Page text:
Sub Pop’s Dum Dum Girls are a band as iconic in image as they are in their sound – the ultimate girl gang, decked in leathers and beehives, unwavering and cool enough to erect a veil of ice between them and their admirers. Armed with songs that resurrected the girl garage bands of old, practically dragging their ghost melodies through dirtier and darker acts such as The Cramps and The Jesus and Mary Chain, it was small wonder the image conscious London crowd flocked to see them in their droves. Their second release, Only in Dreams (QRO review), hinted at a lighter and more melodic form – undoubtedly due to the inclusion of the full band on the record as opposed to just being the brainchild of frontwoman Dee Dee – and found the band more successful than ever before.
But it was a curious sight on entering the O2 Academy Islington on April 11th. For a band that usually sells out every show they play in London, only a handful of people were dotted around the venue. Had the L.A. sirens lost their popularity?
Support came in the form of Novella, an East London-via-Brighton three-piece (swelled to four with the addition of a live drummer) who specialise in My Bloody Valentine-esque grunge tinged shoegaze. Their lilting and wistful sound places them securely among the Best Coasts and Vivian Girls set… But while at first it’s easy to dismiss them as a generic, if charming, take on this popular American sound, the strength of their songwriting and sound-play make one sad to think they will be judged by those who came before. It’s plain to see they have the potential to be even stronger musically than their more famous U.S. counterparts, given time.
Thankfully, by the time Dum Dum Girls took the stage the crowd had swelled significantly into a sea of copycat leather jackets, men and women alike. The softer element to their second album represented itself in the band’s dress: all decked in white rather than their usual black. Opening with “Bedroom Eyes”, they enveloped the crowd instantly in those waves of their surfy guitar pop, like kisses fluttering to each individual cheek.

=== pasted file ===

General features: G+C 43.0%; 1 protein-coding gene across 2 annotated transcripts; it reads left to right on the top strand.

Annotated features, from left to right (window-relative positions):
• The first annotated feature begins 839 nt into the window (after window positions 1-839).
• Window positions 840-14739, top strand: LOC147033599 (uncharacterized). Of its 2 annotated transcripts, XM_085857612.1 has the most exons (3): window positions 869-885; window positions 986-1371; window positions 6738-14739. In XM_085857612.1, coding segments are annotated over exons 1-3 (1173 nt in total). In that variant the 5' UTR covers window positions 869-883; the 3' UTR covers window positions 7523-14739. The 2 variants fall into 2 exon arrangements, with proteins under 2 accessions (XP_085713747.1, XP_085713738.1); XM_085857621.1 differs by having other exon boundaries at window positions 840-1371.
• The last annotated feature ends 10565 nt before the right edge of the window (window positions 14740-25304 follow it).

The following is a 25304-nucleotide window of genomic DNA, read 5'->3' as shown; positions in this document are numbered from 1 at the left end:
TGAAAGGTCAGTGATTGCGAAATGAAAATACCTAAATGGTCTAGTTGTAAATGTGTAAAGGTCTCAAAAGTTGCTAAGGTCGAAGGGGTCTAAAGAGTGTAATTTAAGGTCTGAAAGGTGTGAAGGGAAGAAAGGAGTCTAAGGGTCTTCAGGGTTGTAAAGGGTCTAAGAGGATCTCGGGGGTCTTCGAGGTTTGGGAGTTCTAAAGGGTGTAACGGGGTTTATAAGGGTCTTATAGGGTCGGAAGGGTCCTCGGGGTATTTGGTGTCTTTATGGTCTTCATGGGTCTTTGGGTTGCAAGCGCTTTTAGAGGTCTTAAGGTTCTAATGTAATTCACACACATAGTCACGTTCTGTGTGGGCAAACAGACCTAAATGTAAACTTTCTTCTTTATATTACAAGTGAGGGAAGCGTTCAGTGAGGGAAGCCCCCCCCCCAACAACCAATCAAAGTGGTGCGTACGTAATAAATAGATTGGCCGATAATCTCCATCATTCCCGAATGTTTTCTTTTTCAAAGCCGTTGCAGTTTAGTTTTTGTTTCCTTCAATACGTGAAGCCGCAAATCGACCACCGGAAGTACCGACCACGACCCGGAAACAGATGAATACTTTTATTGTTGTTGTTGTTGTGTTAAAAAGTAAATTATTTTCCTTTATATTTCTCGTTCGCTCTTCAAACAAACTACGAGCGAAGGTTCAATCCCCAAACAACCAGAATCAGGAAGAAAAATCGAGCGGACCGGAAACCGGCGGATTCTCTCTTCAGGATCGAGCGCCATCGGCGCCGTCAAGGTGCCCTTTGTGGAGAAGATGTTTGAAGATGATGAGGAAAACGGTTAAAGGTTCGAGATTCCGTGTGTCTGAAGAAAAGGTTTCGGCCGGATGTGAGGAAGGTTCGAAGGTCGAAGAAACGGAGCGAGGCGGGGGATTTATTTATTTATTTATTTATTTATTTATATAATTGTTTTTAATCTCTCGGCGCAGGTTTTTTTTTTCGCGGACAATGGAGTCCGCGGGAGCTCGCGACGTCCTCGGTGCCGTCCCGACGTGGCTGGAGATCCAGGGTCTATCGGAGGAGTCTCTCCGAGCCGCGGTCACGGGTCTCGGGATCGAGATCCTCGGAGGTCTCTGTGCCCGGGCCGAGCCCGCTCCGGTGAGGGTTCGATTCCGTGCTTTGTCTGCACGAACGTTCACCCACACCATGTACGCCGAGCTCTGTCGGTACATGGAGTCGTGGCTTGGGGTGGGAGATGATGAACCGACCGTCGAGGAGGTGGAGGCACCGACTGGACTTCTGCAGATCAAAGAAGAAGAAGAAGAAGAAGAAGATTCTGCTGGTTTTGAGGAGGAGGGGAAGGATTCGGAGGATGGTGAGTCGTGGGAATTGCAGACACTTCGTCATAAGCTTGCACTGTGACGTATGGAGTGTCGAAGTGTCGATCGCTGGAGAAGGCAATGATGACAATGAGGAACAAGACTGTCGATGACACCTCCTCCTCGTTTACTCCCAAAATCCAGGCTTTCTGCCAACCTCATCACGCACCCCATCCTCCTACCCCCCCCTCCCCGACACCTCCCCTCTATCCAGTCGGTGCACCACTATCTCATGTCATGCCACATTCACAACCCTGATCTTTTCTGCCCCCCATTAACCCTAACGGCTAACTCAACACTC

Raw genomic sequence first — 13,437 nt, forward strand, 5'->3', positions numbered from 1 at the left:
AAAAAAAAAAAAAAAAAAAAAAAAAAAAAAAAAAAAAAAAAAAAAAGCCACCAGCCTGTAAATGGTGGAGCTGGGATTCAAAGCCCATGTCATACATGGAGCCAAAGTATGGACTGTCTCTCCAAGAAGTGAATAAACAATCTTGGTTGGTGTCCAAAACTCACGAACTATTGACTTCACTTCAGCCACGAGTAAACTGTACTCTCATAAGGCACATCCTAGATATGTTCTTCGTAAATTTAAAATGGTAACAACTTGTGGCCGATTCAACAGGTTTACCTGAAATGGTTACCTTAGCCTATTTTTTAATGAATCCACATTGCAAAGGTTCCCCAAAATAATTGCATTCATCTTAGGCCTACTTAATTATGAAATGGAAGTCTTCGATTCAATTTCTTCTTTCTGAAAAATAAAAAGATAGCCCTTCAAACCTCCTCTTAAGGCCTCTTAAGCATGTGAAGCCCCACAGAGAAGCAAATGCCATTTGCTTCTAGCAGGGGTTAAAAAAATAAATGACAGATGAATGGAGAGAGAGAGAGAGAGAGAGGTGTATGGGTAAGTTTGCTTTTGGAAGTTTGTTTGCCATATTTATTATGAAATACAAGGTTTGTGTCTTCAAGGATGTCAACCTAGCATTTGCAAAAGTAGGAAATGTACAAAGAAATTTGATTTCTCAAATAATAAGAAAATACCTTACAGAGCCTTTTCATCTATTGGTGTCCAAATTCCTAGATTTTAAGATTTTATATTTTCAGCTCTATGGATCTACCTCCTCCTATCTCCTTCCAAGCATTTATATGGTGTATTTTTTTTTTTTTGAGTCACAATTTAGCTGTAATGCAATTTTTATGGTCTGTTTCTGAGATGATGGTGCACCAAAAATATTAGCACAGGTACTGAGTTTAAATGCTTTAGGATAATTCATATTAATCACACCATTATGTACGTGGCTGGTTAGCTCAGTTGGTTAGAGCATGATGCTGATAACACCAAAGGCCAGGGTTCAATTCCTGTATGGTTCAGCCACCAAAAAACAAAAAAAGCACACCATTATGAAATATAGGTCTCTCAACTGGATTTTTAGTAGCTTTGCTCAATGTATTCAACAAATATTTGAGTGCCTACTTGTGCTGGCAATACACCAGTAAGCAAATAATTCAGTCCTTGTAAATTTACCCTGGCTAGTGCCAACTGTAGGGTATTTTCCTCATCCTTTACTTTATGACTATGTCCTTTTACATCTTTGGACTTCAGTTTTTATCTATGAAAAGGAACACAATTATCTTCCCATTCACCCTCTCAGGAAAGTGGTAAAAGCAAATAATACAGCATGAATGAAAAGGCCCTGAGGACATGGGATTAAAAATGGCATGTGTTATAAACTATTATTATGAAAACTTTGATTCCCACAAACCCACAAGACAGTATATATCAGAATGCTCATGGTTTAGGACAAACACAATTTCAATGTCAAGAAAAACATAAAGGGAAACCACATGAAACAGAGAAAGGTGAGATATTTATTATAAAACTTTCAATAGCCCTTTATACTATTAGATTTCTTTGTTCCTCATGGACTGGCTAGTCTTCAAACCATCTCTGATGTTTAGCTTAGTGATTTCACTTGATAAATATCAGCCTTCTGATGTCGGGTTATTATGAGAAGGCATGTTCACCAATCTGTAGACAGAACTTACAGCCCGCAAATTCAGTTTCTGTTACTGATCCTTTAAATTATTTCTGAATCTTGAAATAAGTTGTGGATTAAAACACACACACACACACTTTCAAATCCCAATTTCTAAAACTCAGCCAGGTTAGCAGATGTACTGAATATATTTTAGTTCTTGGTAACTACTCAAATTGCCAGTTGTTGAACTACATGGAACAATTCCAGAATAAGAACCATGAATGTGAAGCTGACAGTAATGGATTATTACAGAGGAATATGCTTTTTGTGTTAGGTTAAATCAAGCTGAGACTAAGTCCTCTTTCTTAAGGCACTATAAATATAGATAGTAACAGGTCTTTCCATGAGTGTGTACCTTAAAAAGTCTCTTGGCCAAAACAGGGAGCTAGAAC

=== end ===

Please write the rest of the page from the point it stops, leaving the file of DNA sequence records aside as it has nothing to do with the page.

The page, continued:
While flashes of their earlier darkness manifested in their versions of “I Will Be” and later, “Bhang Bhang I’m a Burn Out”, the show as a whole was instead a celebration of sweetness and sugar as they ran through the contents of Only In Dreams. Dee Dee still took command of others, undeniably a fantastic and attention-commanding frontwoman, but it was heartening to see how they had gelled so much as a band – even new bassist Malia slotted in perfectly – and lead guitarist Jules was a genuine talent to behold.
The crowd, while full, were disproportionately quiet and polite, which led to a slight lack of atmosphere. Perhaps they were too cool to let themselves go, or perhaps they were lost in appreciation. Either way, it did nothing to dampen Dum Dum Girls’ fervour. They may have been born out of an appreciation for the old, but tonight’s gig showed that their songwriting accomplishments outweigh anything those 60s garage girls could have achieved.